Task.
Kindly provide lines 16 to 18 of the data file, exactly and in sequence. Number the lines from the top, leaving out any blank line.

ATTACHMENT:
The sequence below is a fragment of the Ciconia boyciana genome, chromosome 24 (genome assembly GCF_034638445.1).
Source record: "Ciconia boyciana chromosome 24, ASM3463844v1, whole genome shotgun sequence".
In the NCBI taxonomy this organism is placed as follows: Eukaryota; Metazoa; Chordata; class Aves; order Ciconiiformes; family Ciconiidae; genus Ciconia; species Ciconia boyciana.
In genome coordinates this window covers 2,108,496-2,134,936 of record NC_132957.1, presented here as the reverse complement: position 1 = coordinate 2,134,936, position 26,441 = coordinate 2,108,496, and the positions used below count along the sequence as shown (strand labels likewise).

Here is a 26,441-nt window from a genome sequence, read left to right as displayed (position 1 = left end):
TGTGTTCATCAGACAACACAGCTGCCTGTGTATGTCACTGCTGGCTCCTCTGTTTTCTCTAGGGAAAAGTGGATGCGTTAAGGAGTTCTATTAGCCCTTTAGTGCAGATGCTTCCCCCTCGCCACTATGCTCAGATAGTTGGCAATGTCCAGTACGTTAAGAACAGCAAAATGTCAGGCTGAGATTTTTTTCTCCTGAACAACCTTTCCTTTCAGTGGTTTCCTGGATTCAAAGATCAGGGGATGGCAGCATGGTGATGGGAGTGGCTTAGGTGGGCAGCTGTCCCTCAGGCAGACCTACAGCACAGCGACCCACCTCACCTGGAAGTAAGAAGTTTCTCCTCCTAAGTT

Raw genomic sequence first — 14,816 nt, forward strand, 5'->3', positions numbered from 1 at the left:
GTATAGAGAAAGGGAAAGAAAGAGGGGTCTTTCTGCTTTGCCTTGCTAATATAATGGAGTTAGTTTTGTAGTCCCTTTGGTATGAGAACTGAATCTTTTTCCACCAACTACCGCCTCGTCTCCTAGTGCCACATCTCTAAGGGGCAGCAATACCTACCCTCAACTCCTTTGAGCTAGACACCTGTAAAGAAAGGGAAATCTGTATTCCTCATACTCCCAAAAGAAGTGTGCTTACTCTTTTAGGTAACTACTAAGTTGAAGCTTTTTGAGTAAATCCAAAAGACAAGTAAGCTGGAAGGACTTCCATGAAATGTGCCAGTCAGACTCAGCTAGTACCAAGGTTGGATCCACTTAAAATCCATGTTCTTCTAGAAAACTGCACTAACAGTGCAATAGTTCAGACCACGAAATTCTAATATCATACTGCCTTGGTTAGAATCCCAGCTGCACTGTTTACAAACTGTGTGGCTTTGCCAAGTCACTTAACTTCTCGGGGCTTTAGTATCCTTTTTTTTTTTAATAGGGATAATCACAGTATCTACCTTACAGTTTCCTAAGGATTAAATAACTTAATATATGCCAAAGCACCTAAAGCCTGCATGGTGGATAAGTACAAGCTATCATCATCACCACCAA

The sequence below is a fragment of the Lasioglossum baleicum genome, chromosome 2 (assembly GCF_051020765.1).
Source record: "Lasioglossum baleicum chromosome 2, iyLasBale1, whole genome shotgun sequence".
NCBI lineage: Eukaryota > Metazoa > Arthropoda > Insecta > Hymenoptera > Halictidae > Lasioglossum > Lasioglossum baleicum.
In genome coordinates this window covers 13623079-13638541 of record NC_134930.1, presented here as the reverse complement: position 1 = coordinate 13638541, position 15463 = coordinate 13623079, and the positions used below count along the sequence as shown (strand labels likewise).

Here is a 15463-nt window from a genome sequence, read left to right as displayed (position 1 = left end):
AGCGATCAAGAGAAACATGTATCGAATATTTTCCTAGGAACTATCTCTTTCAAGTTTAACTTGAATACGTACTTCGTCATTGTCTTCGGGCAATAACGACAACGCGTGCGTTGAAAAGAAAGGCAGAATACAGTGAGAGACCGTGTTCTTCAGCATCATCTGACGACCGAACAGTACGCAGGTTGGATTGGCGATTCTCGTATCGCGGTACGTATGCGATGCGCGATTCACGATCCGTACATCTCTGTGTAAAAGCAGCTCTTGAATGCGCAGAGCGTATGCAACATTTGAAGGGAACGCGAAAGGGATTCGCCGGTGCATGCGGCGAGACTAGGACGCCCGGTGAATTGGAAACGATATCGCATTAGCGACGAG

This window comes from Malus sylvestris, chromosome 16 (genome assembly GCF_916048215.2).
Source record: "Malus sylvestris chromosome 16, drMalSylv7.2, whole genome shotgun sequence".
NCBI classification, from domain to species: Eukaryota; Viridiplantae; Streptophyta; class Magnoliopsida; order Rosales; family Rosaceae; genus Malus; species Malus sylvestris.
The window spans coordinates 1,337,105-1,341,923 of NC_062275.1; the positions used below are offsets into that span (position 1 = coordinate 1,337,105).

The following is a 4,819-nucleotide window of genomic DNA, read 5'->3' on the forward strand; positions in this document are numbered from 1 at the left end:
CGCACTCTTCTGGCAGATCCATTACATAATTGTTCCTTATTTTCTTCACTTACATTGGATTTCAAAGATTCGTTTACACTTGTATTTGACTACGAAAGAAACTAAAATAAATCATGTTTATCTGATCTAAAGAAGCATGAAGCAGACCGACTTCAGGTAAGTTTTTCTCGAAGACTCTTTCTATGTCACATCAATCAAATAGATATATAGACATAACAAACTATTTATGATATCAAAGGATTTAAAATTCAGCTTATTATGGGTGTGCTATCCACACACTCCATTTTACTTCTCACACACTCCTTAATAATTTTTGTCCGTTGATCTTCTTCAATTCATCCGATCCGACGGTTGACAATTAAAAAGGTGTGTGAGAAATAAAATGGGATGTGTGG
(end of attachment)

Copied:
Source record: "Malus sylvestris chromosome 16, drMalSylv7.2, whole genome shotgun sequence".
NCBI classification, from domain to species: Eukaryota; Viridiplantae; Streptophyta; class Magnoliopsida; order Rosales; family Rosaceae; genus Malus; species Malus sylvestris.
The window spans coordinates 1,337,105-1,341,923 of NC_062275.1; the positions used below are offsets into that span (position 1 = coordinate 1,337,105).